Trawling through each service to find a particular title was also universally considered a pain.

    Some complained of poor picture quality, or buffering issues (i.e. delay or freezing), insisting it was not their internet connection at fault.

    Then there is the high price of data in Australia. Streaming and downloading movies chews up bandwidth (unless your ISP offers it quota free), and that comes at a cost above the price of a streaming subscription, rental or download.

    And for those with less-than-brilliant internet connections, such as in parts of rural or regional Australia, streaming can be altogether impracticable.

    Invariably, the easiest place to get that magical all-you-can eat buffet of affordable film and TV content is not through any legitimate channel.

    There is no one service that does for video content what Spotify has done for music – not in Australia, not yet.

    The quickest, easiest way to find and watch the above-mentioned titles – in high-definition, no less – is to hit the download button after a quick search on The Pirate Bay.

    As one friend put it: "Even if price were out of the equation, the pirates still offer a superior service."

    Let's be clear; I'm not endorsing piracy.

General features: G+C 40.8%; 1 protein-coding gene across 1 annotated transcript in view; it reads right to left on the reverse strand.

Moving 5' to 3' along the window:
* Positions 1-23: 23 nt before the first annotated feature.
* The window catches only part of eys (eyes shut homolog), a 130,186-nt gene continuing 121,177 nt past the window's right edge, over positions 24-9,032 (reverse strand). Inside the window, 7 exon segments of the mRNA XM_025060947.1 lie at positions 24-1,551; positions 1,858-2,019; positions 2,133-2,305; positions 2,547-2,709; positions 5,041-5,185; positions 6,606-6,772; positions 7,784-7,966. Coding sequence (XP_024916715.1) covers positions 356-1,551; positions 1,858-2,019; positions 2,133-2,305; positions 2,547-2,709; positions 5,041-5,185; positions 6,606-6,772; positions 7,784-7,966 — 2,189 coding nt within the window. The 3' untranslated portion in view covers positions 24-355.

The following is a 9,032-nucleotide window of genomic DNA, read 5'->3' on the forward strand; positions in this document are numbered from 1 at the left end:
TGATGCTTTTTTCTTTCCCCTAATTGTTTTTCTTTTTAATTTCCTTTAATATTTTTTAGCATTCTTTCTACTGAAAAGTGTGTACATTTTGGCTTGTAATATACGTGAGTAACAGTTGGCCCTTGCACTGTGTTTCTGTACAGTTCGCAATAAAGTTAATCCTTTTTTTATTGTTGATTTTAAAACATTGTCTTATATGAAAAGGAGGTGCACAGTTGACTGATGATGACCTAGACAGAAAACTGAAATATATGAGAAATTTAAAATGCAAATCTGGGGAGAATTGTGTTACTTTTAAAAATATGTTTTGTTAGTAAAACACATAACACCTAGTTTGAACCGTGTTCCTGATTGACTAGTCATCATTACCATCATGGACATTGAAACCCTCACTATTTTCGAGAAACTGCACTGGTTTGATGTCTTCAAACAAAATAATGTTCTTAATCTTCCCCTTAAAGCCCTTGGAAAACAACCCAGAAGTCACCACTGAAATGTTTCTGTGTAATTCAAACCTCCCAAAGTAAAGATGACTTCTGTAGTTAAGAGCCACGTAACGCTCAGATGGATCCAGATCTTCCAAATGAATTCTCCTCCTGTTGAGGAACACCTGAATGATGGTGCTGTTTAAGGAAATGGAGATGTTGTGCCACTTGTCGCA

But after months of fierce public debate, from discussion papers to parliamentary inquiries, the frequently cited reasons behind Australians' love affair with piracy remain largely unaddressed.

    In a recent submission to a parliamentary inquiry, the Australian Competition and Consumer Commission urged clarification on the legality of parallel importation of content in Australia – something many Australians do through tools like virtual private networks (VPNs), which allow them to access content in overseas markets.

    "Geo-dodging" into the US Netflix catalogue (miles bigger than the Australian one) or into the US iTunes store (significantly cheaper than the Australian one) is not only legitimate, ACCC chairman Rod Sims argues, but will boost competition, in turn driving down local prices and improving availability of content for Australian consumers.

    This did not rate a mention in the site-blocking bill in question, which passed through federal parliament this week.

    Instead, copyright owners can now apply through the courts to have websites deemed to be servicing the pirate economy – such as The Pirate Bay or KickAss Torrents – blocked in Australia.

    Some experts are worried about "collateral damage", where legitimate websites are inadvertently taken out in the process.

    It will also cost industry money, which may impact consumers, all the while being ineffective at thwarting many well-heeled pirates (there are easily-Googled ways to circumvent internet filters).

    Meanwhile, despite rights holders paying lip service to the push towards worldwide release dates, there are still significant delays in many titles coming to Australia.

    Copyright owners are fiercely protecting an archaic model of territorial distribution rights which has long been a primary revenue source.

    This legislation marks a successful step for them in that fight; but I wonder, how much more money could be made by just giving people what they want?